Malia, that wasn't your best work. In fact, it sounds pretty self-indulgent. Try describing being the family (financial) provider in the same terms. Using your own words with a few tweaks for the context change... If I always did what I wanted without thinking of my family first, I would take off for the good life. But I go to work and bring home the money that enables us a nice life. And I do it every day. If you think I want to get up at the crack of dawn on weekday mornings to make breakfast, pack a lunch, and drive to work... and then slave for "The Man"... you are incorrect. I’d prefer to sleep in until 10 a.m. and have my wife bring me tea before hopping in bed for cuddles and video games. See how pathetic that sounds? Nobody has it easy. You at least have more autonomy than a wage-serf who labors at the pleasure of (and can be trivially dismissed by) upper management. Your daughter can't fire you from your position. And your poor husband, who you don't mention or credit, provides you at least some security. It doesn't sound like the problem is how to "balance your children's needs with your own" but rather how to accept that adult-hood does not bring as many options as we, as kids, hoped it would. We have more options in theory, but the costs are higher. (e.g. I could take off, but would lose what I care for.)
Malia Kawaguchi September 24, 2012 at 05:55 AM
Tony - wow! It seems it certainly wasn't my best work, as what you heard wasn't at all my intent. I don't think what you describe the financial provider saying sounds pathetic. I think it sounds pretty sensible. It sounds like someone who has daydreams of an easy life that they know that they can't just have because they have a real life and real responsibilities which are more important to them then those infantile daydreams. My intent with the article was to say that my child's needs are more important than my trivial wants right now, and was a response to being told to "not be a martyr" to my kid's needs. I apologize if that didn't come across in the writing, but I instead sounded like the entitled hot mess you are responding to.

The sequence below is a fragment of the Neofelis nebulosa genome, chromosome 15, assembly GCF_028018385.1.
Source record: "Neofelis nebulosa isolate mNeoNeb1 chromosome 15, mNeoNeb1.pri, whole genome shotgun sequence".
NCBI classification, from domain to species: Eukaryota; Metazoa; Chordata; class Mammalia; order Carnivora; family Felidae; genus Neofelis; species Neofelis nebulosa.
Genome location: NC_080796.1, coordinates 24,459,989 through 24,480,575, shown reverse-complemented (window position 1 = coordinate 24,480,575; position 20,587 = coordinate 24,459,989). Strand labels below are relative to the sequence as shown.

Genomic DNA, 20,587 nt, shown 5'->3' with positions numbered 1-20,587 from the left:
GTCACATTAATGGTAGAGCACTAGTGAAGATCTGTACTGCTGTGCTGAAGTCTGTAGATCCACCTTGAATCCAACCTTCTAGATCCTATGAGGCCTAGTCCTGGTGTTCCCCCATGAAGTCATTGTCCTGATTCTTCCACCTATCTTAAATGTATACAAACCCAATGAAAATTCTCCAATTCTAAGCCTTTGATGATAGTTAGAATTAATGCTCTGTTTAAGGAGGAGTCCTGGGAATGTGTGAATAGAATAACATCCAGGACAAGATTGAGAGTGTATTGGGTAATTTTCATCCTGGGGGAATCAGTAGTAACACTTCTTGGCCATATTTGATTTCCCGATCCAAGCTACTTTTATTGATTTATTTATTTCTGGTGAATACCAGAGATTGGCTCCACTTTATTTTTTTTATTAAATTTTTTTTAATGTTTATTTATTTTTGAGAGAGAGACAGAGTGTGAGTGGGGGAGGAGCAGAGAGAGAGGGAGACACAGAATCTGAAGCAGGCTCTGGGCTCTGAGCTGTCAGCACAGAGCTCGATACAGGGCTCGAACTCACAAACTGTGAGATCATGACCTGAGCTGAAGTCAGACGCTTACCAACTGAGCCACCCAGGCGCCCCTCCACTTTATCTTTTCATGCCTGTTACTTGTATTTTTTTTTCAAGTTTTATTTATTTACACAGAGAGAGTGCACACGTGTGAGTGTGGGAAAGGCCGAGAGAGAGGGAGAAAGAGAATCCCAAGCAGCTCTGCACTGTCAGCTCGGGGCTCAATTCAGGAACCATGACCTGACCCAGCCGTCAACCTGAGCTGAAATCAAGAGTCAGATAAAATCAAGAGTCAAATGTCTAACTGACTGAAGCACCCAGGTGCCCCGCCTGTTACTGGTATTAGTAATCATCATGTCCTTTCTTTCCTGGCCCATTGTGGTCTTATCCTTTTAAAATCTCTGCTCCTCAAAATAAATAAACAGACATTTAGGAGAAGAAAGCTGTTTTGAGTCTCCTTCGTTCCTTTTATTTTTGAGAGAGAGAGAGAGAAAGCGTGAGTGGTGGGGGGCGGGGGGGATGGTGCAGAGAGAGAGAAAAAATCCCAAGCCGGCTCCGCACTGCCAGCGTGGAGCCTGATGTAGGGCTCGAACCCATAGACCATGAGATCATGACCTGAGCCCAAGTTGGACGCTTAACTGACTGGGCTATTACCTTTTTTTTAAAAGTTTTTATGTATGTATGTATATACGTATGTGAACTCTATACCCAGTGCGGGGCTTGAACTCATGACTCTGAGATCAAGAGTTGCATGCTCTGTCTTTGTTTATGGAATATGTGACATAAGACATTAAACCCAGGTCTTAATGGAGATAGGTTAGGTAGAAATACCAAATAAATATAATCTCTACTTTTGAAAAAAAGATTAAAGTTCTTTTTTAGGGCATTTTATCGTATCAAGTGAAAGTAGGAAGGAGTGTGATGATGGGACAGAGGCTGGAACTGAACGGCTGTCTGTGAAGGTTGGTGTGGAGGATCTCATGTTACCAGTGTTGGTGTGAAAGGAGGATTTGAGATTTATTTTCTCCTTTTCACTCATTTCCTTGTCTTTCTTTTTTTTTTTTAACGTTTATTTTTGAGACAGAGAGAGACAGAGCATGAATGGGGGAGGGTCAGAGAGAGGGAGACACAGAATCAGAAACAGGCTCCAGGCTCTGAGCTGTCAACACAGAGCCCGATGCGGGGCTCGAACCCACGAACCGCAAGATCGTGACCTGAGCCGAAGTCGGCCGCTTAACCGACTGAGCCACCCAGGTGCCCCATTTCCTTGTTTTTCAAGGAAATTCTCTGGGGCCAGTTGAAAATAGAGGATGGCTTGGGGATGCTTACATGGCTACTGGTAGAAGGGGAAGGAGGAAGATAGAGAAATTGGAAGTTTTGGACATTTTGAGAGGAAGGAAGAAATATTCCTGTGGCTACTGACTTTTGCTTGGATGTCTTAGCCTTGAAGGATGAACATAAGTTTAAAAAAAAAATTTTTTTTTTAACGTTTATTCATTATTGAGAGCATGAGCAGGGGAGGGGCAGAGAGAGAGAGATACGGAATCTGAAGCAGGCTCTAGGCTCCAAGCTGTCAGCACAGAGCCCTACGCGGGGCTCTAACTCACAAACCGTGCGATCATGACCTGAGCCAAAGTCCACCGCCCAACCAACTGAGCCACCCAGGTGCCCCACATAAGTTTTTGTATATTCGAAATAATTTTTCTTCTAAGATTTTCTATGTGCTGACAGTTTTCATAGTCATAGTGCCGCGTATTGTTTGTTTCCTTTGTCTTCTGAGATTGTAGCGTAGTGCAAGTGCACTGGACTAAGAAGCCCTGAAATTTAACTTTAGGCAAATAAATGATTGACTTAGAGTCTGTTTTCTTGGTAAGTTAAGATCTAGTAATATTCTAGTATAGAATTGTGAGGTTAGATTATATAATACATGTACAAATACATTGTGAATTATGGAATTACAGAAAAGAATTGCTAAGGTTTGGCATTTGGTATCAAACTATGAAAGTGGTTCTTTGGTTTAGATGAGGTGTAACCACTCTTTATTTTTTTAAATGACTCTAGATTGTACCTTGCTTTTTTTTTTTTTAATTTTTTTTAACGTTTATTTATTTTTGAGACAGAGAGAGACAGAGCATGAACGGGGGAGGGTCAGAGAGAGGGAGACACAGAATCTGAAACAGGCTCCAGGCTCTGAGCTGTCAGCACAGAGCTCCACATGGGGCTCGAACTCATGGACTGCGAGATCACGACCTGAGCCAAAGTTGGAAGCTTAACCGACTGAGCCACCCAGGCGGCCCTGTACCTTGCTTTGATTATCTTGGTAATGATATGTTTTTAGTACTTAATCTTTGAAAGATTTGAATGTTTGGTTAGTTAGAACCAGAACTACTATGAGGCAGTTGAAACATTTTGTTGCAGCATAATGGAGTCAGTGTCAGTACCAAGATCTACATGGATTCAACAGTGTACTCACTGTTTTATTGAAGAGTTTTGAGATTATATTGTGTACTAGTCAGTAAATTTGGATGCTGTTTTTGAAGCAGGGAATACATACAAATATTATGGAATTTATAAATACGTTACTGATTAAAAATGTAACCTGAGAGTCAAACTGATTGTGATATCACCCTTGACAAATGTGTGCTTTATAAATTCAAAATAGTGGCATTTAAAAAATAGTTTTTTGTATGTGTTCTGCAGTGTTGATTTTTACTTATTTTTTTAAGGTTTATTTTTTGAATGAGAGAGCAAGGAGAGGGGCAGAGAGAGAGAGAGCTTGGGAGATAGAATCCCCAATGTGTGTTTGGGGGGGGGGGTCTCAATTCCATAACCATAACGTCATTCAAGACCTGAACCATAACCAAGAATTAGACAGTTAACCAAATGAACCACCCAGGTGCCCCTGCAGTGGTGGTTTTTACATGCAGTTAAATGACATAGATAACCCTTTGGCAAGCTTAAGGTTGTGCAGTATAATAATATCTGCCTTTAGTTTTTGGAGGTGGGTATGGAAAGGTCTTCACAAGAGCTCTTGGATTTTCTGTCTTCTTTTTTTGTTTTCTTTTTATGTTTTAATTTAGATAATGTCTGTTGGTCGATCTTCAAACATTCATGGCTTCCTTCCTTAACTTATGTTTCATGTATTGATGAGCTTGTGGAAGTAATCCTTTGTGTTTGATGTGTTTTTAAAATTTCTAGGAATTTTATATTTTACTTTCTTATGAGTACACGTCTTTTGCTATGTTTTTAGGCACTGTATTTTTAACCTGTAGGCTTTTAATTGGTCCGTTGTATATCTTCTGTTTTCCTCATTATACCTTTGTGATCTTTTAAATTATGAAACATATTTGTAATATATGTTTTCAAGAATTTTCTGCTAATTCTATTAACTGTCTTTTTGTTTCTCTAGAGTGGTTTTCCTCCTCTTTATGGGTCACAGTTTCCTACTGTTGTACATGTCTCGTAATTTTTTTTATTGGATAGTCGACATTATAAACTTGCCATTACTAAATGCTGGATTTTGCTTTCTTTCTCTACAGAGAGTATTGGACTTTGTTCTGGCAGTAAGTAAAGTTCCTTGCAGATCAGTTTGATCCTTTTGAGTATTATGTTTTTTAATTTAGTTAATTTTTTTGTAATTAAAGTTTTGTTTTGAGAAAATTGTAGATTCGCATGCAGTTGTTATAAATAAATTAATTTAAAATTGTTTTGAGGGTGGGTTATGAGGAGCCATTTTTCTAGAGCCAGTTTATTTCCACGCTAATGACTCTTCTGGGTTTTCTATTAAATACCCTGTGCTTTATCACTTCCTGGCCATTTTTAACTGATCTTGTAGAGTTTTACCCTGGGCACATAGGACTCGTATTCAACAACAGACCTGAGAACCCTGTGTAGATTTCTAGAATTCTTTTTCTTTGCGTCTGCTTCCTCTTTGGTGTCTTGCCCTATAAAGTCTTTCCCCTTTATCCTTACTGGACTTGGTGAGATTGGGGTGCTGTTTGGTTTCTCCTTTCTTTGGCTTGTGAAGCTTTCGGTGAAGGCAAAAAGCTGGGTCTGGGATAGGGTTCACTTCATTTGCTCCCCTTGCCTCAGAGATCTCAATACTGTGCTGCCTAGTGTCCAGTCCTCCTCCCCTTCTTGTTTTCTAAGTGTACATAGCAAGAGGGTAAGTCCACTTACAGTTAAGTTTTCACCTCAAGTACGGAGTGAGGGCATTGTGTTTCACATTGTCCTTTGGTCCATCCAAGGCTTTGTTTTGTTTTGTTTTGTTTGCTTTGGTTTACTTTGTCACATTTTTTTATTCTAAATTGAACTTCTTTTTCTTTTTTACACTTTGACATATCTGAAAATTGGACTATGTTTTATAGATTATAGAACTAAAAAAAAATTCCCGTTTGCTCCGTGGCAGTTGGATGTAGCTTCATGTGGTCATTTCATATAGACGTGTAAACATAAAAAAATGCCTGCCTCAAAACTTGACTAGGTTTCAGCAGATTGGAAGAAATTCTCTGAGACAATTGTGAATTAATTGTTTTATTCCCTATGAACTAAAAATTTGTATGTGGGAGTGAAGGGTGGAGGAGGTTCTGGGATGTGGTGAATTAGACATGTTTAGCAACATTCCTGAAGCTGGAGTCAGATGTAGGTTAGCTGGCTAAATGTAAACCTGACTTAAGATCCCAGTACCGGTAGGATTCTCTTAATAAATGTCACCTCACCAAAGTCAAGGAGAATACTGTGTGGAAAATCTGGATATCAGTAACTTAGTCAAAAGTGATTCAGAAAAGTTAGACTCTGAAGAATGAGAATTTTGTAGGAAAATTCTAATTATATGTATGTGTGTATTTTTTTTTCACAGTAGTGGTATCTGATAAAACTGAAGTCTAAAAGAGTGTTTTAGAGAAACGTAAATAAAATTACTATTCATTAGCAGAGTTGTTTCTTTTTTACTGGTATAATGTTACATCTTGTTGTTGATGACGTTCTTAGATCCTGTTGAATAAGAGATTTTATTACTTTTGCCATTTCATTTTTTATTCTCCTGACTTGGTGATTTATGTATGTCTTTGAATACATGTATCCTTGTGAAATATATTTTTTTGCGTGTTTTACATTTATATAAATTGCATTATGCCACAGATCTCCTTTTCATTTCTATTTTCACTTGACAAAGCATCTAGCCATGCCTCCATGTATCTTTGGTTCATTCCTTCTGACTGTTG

Chris Macbeth September 24, 2012 at 07:46 AM
I understood and can relate to what you are saying. I think many parents try to make sure that their kids not only get all their needs met but also their wants before thinking of themselves. Typically but not always this means the dad works long hours at a job he may or may not find fulfilling and the mother makes sure the kids are at school and activities during almost every waking hour. Often this can make parents feel overwhelmed and burnt out. That is why it is important to find time to be a little selfish after you meet your children's needs. My husband and I try to each have a couple nights a month we do something alone and try to get out kid free a couple times a month.
Greg Johnston (Editor) September 24, 2012 at 01:17 PM
Malia, I understand perfectly what you are saying and it's similar for fathers as well. I found the dealing with the balance between my three kids' needs and my own one of the biggest challenges of being a dad. They're all grown up now and as I look back, I wish I had done a better job of handling that pressure.